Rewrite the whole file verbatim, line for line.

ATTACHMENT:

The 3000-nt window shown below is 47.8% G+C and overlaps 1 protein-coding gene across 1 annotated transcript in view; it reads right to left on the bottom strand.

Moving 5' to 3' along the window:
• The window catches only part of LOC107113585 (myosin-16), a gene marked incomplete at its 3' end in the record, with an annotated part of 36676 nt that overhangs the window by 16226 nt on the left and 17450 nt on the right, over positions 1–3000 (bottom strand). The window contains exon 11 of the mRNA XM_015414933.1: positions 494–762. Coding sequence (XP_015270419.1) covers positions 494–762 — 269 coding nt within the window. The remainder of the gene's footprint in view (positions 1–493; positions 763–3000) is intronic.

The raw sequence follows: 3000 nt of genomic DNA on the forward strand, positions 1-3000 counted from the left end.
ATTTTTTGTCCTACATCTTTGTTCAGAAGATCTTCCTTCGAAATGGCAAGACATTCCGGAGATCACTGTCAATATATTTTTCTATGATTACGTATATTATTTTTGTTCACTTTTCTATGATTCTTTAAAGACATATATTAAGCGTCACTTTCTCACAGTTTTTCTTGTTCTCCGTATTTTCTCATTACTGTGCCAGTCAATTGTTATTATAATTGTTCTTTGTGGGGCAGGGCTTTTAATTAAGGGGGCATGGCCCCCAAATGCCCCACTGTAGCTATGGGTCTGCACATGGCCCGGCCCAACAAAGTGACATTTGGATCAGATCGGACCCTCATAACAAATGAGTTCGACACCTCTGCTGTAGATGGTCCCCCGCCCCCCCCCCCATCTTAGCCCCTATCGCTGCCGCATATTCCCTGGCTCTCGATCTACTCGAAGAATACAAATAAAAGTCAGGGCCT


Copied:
The 3000-nt window shown below is 47.8% G+C and overlaps 1 protein-coding gene across 1 annotated transcript in view; it reads right to left on the bottom strand.

Moving 5' to 3' along the window:
• The window catches only part of LOC107113585 (myosin-16), a gene marked incomplete at its 3' end in the record, with an annotated part of 36676 nt that overhangs the window by 16226 nt on the left and 17450 nt on the right, over positions 1–3000 (bottom strand). The window contains exon 11 of the mRNA XM_015414933.1: positions 494–762. Coding sequence (XP_015270419.1) covers positions 494–762 — 269 coding nt within the window. The remainder of the gene's footprint in view (positions 1–493; positions 763–3000) is intronic.

The raw sequence follows: 3000 nt of genomic DNA on the forward strand, positions 1-3000 counted from the left end.
ATTTTTTGTCCTACATCTTTGTTCAGAAGATCTTCCTTCGAAATGGCAAGACATTCCGGAGATCACTGTCAATATATTTTTCTATGATTACGTATATTATTTTTGTTCACTTTTCTATGATTCTTTAAAGACATATATTAAGCGTCACTTTCTCACAGTTTTTCTTGTTCTCCGTATTTTCTCATTACTGTGCCAGTCAATTGTTATTATAATTGTTCTTTGTGGGGCAGGGCTTTTAATTAAGGGGGCATGGCCCCCAAATGCCCCACTGTAGCTATGGGTCTGCACATGGCCCGGCCCAACAAAGTGACATTTGGATCAGATCGGACCCTCATAACAAATGAGTTCGACACCTCTGCTGTAGATGGTCCCCCGCCCCCCCCCCCATCTTAGCCCCTATCGCTGCCGCATATTCCCTGGCTCTCGATCTACTCGAAGAATACAAATAAAAGTCAGGGCCT